Often a barrier to innovation is funding. Half of the audience members at the care awards who responded to a request for feedback, agreed that money was the biggest challenge when undertaking service improvements.
Both of this year’s winning teams had received funding to support their work. Darcy and her team at WHSCT were funded for two years through the Northern Ireland Department of Health, Social Services and Public Safety’s “regional innovations in medicines management” programme, and Campbell’s team at NHNFT were funded by the Health Foundation SHINE programme.
However, it seems that having the funding to support innovation is only part of the solution. “The report ‘Innovation health and wealth’ in 2012 was quite critical of the health service for being slow to adopt good practice,” says Campbell. He suggests that improved collaboration, better sharing of evidence and learning between the professions and across sectors within pharmacy will help to overcome some of the barriers that exist to delivering optimal patient care.
Darcy says that having access to pharmacists with research expertise and using clinical interventions that have been proven to work are crucial in getting new services off the ground: “Build in a robust and focused evaluation of your service and plan for the time this will take,” she advises. “The application of validated research methods was guided by our research pharmacist and allowed us to undertake a robust evaluation of our service.”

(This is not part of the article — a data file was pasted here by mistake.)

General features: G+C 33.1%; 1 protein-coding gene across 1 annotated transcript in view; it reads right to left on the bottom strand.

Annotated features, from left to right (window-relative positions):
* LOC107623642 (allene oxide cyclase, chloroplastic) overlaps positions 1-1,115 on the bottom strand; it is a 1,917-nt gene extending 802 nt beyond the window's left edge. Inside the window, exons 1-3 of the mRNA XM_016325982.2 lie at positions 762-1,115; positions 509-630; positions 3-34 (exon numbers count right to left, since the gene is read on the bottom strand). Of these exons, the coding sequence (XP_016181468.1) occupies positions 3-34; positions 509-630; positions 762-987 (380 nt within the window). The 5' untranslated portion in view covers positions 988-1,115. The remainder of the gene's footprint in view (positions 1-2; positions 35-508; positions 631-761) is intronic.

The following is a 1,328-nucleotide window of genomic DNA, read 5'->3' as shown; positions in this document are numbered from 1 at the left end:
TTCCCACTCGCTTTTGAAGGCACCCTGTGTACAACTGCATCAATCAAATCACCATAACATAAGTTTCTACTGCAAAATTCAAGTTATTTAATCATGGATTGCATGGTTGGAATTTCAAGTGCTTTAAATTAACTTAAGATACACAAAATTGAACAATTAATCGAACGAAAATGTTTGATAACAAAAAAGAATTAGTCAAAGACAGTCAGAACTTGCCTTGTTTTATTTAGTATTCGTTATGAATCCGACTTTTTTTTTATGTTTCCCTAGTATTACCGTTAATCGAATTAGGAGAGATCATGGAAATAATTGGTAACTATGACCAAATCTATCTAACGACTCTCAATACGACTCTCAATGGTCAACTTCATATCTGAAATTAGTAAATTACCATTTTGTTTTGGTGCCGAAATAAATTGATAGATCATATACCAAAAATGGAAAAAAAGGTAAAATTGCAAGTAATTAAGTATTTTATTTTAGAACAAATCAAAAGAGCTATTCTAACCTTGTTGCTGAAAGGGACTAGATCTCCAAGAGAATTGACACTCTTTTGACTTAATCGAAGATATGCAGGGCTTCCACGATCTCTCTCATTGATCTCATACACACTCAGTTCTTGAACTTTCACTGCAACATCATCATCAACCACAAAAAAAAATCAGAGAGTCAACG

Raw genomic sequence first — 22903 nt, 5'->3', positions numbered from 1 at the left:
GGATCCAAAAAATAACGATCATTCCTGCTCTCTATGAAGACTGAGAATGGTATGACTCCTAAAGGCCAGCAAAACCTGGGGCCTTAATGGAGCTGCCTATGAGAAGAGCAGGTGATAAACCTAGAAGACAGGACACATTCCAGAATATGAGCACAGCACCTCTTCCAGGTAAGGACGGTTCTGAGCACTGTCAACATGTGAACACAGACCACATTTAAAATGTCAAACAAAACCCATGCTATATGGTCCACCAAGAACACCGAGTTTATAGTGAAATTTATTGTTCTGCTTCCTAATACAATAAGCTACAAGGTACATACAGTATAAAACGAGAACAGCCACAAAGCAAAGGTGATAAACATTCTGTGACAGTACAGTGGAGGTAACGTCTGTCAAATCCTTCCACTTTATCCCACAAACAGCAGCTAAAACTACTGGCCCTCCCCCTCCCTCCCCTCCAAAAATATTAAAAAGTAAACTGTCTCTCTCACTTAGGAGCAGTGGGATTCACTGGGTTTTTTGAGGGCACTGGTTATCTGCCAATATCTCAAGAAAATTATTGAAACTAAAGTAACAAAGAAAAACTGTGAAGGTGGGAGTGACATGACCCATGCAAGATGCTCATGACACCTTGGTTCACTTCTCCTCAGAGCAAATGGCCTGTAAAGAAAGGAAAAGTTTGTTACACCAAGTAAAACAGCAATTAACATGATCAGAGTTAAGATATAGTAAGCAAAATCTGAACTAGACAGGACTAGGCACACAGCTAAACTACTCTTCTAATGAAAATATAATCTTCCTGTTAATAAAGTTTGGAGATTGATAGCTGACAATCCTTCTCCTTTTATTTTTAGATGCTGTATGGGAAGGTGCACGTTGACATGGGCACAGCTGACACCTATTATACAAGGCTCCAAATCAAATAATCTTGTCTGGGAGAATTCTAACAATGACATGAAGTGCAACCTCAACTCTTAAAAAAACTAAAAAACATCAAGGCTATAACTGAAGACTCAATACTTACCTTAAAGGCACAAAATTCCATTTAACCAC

Her comments echoed those of John Cromarty, chairman of the RPS Scottish Pharmacy Board, in his closing remarks at the event. “It is really good to see previously validated methodologies being used in studies to give them that robust edge,” Cromarty declared. “We have also seen a range both of quantitative and qualitative research assisting in the evaluation of these projects.”
Here to stay?
When the Pharmaceutical Care Awards were launched, it would have been difficult to predict how the concept would grow in the following two decades. But, recalling the winning entry from 1992 – a community pharmacy that sought to enhance the clinical service available to its users by supporting further education for its staff – the pinnacle of pharmaceutical care at the time is now fairly embedded in practice.
It is to be hoped that the successful elements of this year’s winning projects will be considered routine 20 years from now.
Citation: The Pharmaceutical Journal DOI: 10.1211/PJ.2014.20065586